If it’s not already clear, this film is violent. Logan has decapitated heads, men getting stabbed through the cheek, limbs sliced from bodies, and a sense of malice about the whole thing. Sure, Logan and Laura are fighting for their lives here but hoo boy, it can get to be a bit much. That the film gradually assembles an educational theme — with Logan urging Laura not to become a monster — seems almost laughable. Logan wants to have it both ways, as it tries to be against the idea of violence while also revelling in the mayhem it now has license to portray. By the time Charles, Laura and Logan are watching Shane, it’s hard to roll your eyes at this kind of forced solemnity. When Logan and crew later wander into a neo-Shane situation featuring Eriq LaSalle as a farmer and family man, Logan‘s two forms collide — one a throwback western, the other a mutant comic book. As the film ejects itself into its third act, complete with the oily Dr. Rice (Richard E. Grant), an unleashed X-24, and a trail of bodies, it’s clear which of these has won.
When the X-Men series first began, way back in 2000, it was essentially the first and only of its kind. Yes, there had been Superman and Batman movies, but here was a team comic book making the jump, one with a Silver Age origin and a continuity as complicated as any in the history of the medium. Most would say Marvel’s Iron Man movie launched our modern state of the blockbuster (and technically they’re not wrong), but X-Men still provided that first beachhead, the idea that a massive collection of characters — with their goofy costumes and complex backstories — could work in a film. Far more than Shane, Logan most effectively, and subtly, draws from that first X-film and the subsequent series to provide its emotional resonance. This is where it’s harder to resist becoming a fan.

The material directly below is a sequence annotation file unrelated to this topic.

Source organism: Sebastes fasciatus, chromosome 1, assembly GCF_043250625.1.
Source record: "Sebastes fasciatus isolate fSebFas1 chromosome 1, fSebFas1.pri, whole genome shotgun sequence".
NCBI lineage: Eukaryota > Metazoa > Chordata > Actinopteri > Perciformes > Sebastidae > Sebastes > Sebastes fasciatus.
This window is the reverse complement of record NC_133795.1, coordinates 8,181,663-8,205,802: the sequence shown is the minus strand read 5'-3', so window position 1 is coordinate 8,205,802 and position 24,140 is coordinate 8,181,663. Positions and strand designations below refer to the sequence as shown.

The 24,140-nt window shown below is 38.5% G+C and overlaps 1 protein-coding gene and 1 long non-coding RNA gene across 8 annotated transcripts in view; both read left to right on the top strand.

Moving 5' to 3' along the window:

For some of us, we’ve come a long way with these characters. It goes back to the early 90s for me; even further for others. The most powerful idea Logan puts forward is this consideration of time. As technically brutal as it is to watch Logan fight X-24 — a younger version of himself — it’s a striking image. Both character and movie star, raging against the dying of the light. The tragedy of Logan’s character has always been the understanding that he alone will live to see everyone he knows die. Ironically, so it is with Jackman too, the lone man to appear in every X-film. That Logan begins and ends with nary a mention of Jean Grey, or Magneto, or anyone else from that earlier time, is telling. The film instead brings actual X-Men comics on-screen to evoke the mythic idea of these characters. They are somehow timeless and running out of time.
I’ll admit I cried at the end of Logan, struck as I was by the emotional echo of its final images. To see Logan, and Charles by extension, as these small, sad, and desperate figures, is heartbreaking. They began together in 2000 (or somewhere in the 70s, if you prefer), and sought to right the world’s wrongs; they were filled with hope — guarded at times, sure, but always present. Logan is a bit too morose at times, and too pleased with its Shane comparisons. The film’s final third drags on a bit too long, and the violence does get to be too much. But for some of us, X really does mark the spot, regardless. We won’t see Stewart and Jackman in an X-Men film again. May they rest in peace.